Second, the new legislation does not eliminate the ability of the parties to enter into a written agreement that spells out expectations but by agreement has no enforcement mechanism. In other words, if you like the way you were doing PACAs before, you can continue to do so as long as your agreement is expressly designated as a moral agreement only and states that it is not intended to be legally enforceable.15

Third, if the parties agree to enter into an enforceable PACA under the new legislation, there are several points of particular interest to adoptive parents. For one, a birth parent is expressly prohibited from attempting to modify the agreement after it has been entered into.16 However, the adoptive parents — having the parental responsibility of identifying and pursuing the best interest of their child — can initiate a modification of the agreement if they conclude such to be in their child’s best interest. Moreover, and of fundamental value, is the fact that a violation of an enforceable PACA does not in any way threaten the status of the adoption itself. Even a willful violation of the PACA is then not a basis to set aside a surrender or a termination or an adoption decree itself.17

Enforcement Mechanism

Of particular interest is the way in which Tennessee PACAs under the new legislation can be enforced. In what appears to be first of its type legislation, the initial enforcement costs in a Tennessee PACA are shifted to the adoptive parents, and the courthouse is not the first stop in that enforcement process.

Instead, a birth parent seeking enforcement or an adoptive parent seeking modification must first deliver a letter to the other party “stating with reasonable particularity the enforcement or modification sought and reason for such request.”18

If the presenting issue is not satisfactorily resolved by the parties within 30 days thereafter, the adoptive parents then must obtain a written opinion from a licensed psychological professional as to the child’s best interest on the issues being raised, together with a resulting recommendation. If the parties are thereafter unable to reach agreement within the time specified in the statute, the parties must attend mediation to resolve the presenting issue. If there is still no resolution of the issue after up to two mediation sessions or if a party refuses to participate in mediation, the moving party then may petition the court for enforcement.19

Of particular note in this process is the fact that the adoptive parents must pay the costs associated both with obtaining the licensed professional’s opinion and conducting the mediation process. This concept is without precedent but was included by the drafters in an effort to provide a meaningful remedy to an aggrieved biological parent. It is also intended to sober any adoptive parent who might otherwise enter into a Tennessee PACA without an actual intent to comply with its terms.

Should the enforcement process reach the stage of court enforcement, the court has discretion to tax court costs and attorneys’ fees to the parties based upon their good faith and means.20

While every adoption practitioner in Tennessee should be aware of the availability of court enforceable PACAs, they should not be entered into lightly, and it is likely the case that they will be the exception rather than the rule in Tennessee adoptive placements.

“Open adoptions” across the country and in Tennessee are growing in frequency, but not every open adoption will require an enforceable PACA, and even then that PACA may address limited issues of communication (such as pictures and updates, as opposed to actual contact with the child).21 It may well be that provisions involving actual contact with the child have more utility in a relative adoption context. Regardless, the new Tennessee PACA legislation advances this concept in a new and progressive way that is designed to protect adoptive placements, while simultaneously empowering biological parents who are making the extraordinary sacrifice of permanently releasing a child for adoption.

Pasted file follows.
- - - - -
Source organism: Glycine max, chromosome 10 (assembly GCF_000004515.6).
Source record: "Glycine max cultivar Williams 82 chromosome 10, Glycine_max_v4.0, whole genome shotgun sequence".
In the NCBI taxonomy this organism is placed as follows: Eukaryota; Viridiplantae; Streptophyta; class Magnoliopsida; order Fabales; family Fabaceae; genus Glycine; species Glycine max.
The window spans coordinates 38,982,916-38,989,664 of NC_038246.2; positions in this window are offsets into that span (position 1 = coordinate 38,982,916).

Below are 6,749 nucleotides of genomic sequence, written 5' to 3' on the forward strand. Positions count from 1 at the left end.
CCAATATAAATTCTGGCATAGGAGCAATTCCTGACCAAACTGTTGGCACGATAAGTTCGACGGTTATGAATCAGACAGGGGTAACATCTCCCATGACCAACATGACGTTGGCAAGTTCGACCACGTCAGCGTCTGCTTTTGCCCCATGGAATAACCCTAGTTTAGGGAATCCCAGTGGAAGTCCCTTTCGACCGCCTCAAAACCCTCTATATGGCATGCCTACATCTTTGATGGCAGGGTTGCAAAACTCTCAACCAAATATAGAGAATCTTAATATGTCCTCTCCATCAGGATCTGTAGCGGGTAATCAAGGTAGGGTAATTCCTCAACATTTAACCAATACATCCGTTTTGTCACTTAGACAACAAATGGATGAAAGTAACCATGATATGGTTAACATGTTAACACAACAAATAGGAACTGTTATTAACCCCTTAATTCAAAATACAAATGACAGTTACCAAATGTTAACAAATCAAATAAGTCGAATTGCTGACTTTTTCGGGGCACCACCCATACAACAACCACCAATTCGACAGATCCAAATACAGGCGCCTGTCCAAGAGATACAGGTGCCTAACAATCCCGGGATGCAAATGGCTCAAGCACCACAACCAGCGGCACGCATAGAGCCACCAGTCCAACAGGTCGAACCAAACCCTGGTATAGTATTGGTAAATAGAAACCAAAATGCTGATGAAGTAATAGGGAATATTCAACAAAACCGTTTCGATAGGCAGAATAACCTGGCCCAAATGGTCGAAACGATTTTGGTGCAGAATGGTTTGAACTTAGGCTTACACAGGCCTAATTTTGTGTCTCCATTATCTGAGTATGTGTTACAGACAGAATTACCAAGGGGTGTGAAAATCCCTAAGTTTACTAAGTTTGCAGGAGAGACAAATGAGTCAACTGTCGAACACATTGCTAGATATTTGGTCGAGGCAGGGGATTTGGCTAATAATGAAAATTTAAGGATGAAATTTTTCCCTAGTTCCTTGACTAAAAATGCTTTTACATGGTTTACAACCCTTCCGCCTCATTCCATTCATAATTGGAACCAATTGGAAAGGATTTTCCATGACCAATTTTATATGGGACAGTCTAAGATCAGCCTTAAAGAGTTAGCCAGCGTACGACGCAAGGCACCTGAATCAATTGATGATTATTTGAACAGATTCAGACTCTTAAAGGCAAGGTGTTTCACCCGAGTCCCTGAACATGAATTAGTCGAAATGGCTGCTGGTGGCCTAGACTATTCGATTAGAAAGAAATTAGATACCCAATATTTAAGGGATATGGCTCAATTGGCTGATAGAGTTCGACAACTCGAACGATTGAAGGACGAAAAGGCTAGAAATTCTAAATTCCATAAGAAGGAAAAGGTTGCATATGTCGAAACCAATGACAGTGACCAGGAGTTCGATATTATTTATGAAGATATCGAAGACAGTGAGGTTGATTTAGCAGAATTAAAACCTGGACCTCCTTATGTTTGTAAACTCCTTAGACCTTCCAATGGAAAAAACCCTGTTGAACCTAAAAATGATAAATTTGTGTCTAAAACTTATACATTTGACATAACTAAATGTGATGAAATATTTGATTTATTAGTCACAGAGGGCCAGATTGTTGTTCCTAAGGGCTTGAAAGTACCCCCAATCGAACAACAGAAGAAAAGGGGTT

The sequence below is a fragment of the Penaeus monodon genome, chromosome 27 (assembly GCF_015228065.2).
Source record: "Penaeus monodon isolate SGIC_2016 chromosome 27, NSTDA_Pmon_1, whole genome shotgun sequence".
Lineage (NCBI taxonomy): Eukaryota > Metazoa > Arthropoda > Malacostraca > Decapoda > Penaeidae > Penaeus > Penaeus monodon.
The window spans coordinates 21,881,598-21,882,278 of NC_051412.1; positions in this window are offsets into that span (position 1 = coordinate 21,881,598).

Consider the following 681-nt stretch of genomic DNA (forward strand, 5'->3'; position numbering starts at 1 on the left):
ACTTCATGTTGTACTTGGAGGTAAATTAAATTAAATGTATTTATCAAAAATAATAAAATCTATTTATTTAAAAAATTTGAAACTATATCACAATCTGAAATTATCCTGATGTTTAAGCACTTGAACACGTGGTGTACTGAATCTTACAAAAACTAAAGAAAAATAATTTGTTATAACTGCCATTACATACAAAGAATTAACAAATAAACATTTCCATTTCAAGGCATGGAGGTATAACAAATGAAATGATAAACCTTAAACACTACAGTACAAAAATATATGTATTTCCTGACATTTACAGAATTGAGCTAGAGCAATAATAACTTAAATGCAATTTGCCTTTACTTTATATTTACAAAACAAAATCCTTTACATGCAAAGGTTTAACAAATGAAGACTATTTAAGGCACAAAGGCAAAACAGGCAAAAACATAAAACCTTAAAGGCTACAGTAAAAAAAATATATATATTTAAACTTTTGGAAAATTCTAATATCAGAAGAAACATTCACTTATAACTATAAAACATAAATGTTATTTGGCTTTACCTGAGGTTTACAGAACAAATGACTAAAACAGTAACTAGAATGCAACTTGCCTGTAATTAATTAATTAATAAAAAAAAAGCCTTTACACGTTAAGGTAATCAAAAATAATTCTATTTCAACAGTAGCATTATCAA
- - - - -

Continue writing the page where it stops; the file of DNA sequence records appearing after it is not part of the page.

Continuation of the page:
MICHAEL S. JENNINGS is a partner in the Chattanooga firm of Samples, Jennings, Clem & Fields PLLC, where adoption law is the principle focus of his practice. He is a graduate of the University of Georgia School of Law and is a fellow in both the American Academy of Adoption and Assisted Reproduction Attorneys and the Georgia Council of Adoption Lawyers. Jennings has worked with enforceable PACAs in his Georgia practice since they became lawful in that state in 2013. He is the 2019-2020 chair of the TBA Adoption Law Section.

WILLIAM H. VETTERICK is an associate with Samples, Jennings, Clem & Fields PLLC, where he works extensively with adoption law issues. He is a graduate of the University of Tennessee College of Law, and a member of the Executive Council of the TBA Adoption Law Section.


NOTES
1. For an explanation of the 2018 legislative changes see Coppock and Jennings, “Tennessee’s New Adoption Law,” Tennessee Bar Journal (July 2018).
2. HB 0287 (Carter, R-Ooltewah), SB 0208 (Haile, R-Gallatin).
3. HB 0288 (Carter, R-Ooltewah), SB 0207 (Haile, R-Gallatin), added new §36-1-145 to the Tennessee Code.
4. Troxel v. Granville, 530 U.S. 57, 66 (2000).
5 See Tenn. Code Ann. §36-1-121(a): “The signing of a final order of adoption … establishes from that date the relationship of parent and child between the adoptive parent or parents and the adopted child as if the adopted child had been born to the adoptive parent or parents and the adopted child shall be deemed the lawful child of such parent or parents, the same as if the child had been born to the parent or parents, for all legal consequences and incidents of the biological relation of parents and children” (emphasis added).
6. Tenn. Code Ann. §36-1-121(f).
7. “[T]he permission or agreement to permit visitation or contact shall not, in any matter whatsoever, establish any enforceable rights in the parent or guardian, the siblings or other related persons.” Id.
8. See Tenn. Code Ann. §36-1-109.
9. Existing North Carolina and South Carolina’s laws are substantially identical to the historical Tennessee position of nonenforceability [See N.C. Gen. Stat. Ann. §48-3-610 and S.C. Code Ann. §63-9-790, respectively].
10. Ala. Ann. Code §26-10A-30.
11. F.S.A. §63.0427.
12. Ind. Code Ann. §31-19-16-1-3, et seq.
13. Tenn. Code Ann. ‘36-6-306(d).
14. Tenn. Code Ann. ‘36-1-102(29).
15. Tenn. Code Ann. ‘36-1-145(a).
16. Tenn. Code Ann. ‘36-1-145(j).
17. Tenn. Code Ann. ‘36-1-145(i).
18. Tenn. Code Ann. ‘36-1-145(j)(1).
19. Tenn. Code Ann. ‘36-1-145(j)(5).
20. Tenn. Code Ann. ‘36-1-145(l).
21. For suggested Tennessee PACA forms (both enforceable and non-enforceable versions), see those posted by adoption practitioner Dawn Coppock at dawncoppock.com.